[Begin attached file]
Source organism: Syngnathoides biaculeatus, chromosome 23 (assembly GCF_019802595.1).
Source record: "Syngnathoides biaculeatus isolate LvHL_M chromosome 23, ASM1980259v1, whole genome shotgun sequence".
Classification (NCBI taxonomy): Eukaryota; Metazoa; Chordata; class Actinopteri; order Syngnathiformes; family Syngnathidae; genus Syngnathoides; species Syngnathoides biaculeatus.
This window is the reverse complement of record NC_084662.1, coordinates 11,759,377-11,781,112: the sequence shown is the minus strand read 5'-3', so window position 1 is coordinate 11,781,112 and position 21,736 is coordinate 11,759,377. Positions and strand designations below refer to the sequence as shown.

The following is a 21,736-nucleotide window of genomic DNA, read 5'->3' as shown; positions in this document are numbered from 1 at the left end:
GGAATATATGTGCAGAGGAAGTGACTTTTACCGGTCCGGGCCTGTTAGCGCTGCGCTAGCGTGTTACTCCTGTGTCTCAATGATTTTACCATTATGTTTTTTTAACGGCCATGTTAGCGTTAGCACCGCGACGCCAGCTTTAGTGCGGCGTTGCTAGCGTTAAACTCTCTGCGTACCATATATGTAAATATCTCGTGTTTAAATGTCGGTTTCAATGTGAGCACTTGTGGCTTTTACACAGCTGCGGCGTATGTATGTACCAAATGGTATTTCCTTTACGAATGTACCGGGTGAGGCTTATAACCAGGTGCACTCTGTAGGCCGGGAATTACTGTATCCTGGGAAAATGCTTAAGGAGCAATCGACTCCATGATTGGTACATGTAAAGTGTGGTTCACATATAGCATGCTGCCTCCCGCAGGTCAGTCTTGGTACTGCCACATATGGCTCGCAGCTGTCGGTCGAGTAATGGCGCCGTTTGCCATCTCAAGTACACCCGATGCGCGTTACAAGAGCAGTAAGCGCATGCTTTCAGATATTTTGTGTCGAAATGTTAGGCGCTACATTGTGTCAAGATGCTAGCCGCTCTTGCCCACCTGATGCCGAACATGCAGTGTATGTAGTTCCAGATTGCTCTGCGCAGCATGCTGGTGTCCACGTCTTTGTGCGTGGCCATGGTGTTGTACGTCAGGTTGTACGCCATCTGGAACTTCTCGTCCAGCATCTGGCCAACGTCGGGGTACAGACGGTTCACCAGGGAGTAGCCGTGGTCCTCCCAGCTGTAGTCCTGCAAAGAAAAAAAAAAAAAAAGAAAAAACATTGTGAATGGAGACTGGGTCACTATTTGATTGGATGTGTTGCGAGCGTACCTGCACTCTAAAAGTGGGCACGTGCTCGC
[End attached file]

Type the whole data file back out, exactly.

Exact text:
Source organism: Syngnathoides biaculeatus, chromosome 23 (assembly GCF_019802595.1).
Source record: "Syngnathoides biaculeatus isolate LvHL_M chromosome 23, ASM1980259v1, whole genome shotgun sequence".
Classification (NCBI taxonomy): Eukaryota; Metazoa; Chordata; class Actinopteri; order Syngnathiformes; family Syngnathidae; genus Syngnathoides; species Syngnathoides biaculeatus.
This window is the reverse complement of record NC_084662.1, coordinates 11,759,377-11,781,112: the sequence shown is the minus strand read 5'-3', so window position 1 is coordinate 11,781,112 and position 21,736 is coordinate 11,759,377. Positions and strand designations below refer to the sequence as shown.

The following is a 21,736-nucleotide window of genomic DNA, read 5'->3' as shown; positions in this document are numbered from 1 at the left end:
GGAATATATGTGCAGAGGAAGTGACTTTTACCGGTCCGGGCCTGTTAGCGCTGCGCTAGCGTGTTACTCCTGTGTCTCAATGATTTTACCATTATGTTTTTTTAACGGCCATGTTAGCGTTAGCACCGCGACGCCAGCTTTAGTGCGGCGTTGCTAGCGTTAAACTCTCTGCGTACCATATATGTAAATATCTCGTGTTTAAATGTCGGTTTCAATGTGAGCACTTGTGGCTTTTACACAGCTGCGGCGTATGTATGTACCAAATGGTATTTCCTTTACGAATGTACCGGGTGAGGCTTATAACCAGGTGCACTCTGTAGGCCGGGAATTACTGTATCCTGGGAAAATGCTTAAGGAGCAATCGACTCCATGATTGGTACATGTAAAGTGTGGTTCACATATAGCATGCTGCCTCCCGCAGGTCAGTCTTGGTACTGCCACATATGGCTCGCAGCTGTCGGTCGAGTAATGGCGCCGTTTGCCATCTCAAGTACACCCGATGCGCGTTACAAGAGCAGTAAGCGCATGCTTTCAGATATTTTGTGTCGAAATGTTAGGCGCTACATTGTGTCAAGATGCTAGCCGCTCTTGCCCACCTGATGCCGAACATGCAGTGTATGTAGTTCCAGATTGCTCTGCGCAGCATGCTGGTGTCCACGTCTTTGTGCGTGGCCATGGTGTTGTACGTCAGGTTGTACGCCATCTGGAACTTCTCGTCCAGCATCTGGCCAACGTCGGGGTACAGACGGTTCACCAGGGAGTAGCCGTGGTCCTCCCAGCTGTAGTCCTGCAAAGAAAAAAAAAAAAAAAGAAAAAACATTGTGAATGGAGACTGGGTCACTATTTGATTGGATGTGTTGCGAGCGTACCTGCACTCTAAAAGTGGGCACGTGCTCGC